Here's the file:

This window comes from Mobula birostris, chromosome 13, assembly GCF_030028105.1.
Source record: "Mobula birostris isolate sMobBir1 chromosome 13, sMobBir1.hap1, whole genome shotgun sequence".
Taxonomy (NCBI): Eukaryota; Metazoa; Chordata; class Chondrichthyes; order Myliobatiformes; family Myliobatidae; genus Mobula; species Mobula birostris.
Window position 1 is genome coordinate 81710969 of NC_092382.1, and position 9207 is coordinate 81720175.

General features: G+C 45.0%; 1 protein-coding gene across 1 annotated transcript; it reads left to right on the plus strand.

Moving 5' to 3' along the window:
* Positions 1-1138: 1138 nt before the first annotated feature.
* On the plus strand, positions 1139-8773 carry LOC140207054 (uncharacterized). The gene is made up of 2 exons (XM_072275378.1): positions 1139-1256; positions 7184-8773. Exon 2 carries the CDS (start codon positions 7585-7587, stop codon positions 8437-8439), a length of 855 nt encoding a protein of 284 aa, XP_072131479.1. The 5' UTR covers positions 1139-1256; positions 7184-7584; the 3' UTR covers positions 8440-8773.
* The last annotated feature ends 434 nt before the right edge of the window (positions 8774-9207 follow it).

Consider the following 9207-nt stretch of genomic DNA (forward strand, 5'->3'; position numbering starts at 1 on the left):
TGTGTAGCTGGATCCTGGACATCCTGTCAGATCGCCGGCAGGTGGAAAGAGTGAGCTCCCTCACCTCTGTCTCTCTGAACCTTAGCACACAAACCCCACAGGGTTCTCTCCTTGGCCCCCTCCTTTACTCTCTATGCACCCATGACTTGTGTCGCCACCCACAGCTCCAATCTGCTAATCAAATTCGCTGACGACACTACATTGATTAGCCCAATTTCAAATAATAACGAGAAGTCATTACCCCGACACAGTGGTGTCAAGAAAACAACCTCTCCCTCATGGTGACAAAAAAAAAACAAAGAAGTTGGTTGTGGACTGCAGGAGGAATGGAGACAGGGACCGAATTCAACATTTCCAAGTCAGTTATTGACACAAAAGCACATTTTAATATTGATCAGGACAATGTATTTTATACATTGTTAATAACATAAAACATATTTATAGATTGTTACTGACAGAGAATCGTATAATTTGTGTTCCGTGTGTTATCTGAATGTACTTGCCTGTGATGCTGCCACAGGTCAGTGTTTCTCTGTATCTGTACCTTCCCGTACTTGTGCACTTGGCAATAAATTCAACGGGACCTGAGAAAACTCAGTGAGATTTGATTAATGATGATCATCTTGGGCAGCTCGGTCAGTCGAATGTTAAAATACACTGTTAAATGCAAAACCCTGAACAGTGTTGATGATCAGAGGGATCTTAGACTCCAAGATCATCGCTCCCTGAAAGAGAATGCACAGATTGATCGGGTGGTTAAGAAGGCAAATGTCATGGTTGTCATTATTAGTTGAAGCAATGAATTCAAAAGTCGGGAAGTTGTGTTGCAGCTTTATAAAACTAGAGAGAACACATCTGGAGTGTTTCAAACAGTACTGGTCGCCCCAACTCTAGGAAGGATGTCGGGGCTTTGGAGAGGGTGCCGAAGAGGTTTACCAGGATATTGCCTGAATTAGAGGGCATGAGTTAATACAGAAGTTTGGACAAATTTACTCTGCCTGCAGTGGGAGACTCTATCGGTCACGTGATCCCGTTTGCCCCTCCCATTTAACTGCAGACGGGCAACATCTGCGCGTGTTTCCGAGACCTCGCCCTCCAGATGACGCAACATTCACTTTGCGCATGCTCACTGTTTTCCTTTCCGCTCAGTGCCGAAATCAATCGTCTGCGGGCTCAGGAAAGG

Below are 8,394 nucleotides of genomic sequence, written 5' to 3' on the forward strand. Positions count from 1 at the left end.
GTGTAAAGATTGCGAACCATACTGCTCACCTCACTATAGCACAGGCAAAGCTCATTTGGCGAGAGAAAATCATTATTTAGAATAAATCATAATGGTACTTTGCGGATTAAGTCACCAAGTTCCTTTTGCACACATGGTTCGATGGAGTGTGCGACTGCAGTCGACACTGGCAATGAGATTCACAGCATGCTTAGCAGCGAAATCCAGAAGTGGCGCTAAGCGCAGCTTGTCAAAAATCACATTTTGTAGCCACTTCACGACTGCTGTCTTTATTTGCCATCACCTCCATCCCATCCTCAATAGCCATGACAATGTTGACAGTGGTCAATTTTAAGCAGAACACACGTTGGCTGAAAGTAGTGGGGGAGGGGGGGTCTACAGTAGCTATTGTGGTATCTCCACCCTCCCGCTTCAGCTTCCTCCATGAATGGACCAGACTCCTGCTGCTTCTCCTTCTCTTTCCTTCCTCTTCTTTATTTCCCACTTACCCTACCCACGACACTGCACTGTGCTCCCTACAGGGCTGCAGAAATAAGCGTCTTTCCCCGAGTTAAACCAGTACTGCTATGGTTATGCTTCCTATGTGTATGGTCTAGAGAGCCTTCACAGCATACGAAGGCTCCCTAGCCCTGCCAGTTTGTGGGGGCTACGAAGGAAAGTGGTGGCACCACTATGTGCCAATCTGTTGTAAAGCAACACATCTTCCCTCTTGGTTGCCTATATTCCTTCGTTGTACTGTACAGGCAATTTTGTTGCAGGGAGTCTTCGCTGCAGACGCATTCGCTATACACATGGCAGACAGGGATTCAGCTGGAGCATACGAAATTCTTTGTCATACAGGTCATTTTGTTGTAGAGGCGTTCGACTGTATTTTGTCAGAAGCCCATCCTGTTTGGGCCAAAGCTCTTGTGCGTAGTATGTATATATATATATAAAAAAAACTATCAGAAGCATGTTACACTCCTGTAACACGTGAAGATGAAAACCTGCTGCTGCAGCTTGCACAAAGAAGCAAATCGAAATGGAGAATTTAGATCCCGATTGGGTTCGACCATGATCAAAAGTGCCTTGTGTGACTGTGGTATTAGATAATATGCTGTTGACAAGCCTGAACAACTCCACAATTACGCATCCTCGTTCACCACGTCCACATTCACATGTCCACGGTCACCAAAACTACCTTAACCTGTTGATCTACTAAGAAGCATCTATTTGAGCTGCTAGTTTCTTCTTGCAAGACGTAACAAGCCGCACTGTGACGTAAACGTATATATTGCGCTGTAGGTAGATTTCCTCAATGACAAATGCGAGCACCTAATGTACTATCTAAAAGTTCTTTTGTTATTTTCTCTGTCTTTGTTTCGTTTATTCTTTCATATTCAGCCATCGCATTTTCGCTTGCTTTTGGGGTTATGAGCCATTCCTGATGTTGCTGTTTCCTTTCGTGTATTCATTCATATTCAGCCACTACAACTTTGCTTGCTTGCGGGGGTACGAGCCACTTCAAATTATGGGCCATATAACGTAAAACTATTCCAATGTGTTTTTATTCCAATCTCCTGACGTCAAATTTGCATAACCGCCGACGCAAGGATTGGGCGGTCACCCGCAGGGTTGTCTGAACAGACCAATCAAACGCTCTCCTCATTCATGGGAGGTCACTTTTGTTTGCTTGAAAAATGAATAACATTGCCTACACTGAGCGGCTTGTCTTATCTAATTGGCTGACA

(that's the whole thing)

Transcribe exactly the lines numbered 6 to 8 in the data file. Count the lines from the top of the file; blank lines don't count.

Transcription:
Moving 5' to 3' along the window:
* Positions 1-1138: 1138 nt before the first annotated feature.
* On the plus strand, positions 1139-8773 carry LOC140207054 (uncharacterized). The gene is made up of 2 exons (XM_072275378.1): positions 1139-1256; positions 7184-8773. Exon 2 carries the CDS (start codon positions 7585-7587, stop codon positions 8437-8439), a length of 855 nt encoding a protein of 284 aa, XP_072131479.1. The 5' UTR covers positions 1139-1256; positions 7184-7584; the 3' UTR covers positions 8440-8773.